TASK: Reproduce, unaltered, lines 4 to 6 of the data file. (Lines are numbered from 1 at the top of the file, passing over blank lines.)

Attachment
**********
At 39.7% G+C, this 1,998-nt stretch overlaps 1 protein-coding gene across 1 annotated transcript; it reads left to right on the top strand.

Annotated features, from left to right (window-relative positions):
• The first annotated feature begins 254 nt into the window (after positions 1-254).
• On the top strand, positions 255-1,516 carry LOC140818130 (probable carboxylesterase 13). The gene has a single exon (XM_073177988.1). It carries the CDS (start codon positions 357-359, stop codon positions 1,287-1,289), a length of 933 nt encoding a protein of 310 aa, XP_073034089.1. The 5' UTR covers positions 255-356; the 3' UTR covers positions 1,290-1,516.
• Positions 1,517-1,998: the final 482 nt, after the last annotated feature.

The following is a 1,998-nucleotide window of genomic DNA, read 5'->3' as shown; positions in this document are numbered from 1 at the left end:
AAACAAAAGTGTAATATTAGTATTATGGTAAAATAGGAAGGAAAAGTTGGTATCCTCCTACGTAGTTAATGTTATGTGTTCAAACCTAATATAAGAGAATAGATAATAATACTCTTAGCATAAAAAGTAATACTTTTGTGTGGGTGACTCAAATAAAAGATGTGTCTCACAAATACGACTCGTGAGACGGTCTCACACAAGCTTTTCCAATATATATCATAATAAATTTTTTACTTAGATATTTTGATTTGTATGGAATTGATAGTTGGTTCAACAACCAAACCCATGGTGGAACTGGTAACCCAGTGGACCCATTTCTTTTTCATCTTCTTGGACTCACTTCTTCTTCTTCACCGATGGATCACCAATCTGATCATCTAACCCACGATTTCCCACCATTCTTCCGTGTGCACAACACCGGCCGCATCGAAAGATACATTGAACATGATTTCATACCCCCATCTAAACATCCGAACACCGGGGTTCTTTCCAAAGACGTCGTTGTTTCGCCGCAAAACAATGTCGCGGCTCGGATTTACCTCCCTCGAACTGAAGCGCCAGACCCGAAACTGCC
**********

• On the top strand, positions 255-1,516 carry LOC140818130 (probable carboxylesterase 13). The gene has a single exon (XM_073177988.1). It carries the CDS (start codon positions 357-359, stop codon positions 1,287-1,289), a length of 933 nt encoding a protein of 310 aa, XP_073034089.1. The 5' UTR covers positions 255-356; the 3' UTR covers positions 1,290-1,516.
• Positions 1,517-1,998: the final 482 nt, after the last annotated feature.

The following is a 1,998-nucleotide window of genomic DNA, read 5'->3' as shown; positions in this document are numbered from 1 at the left end: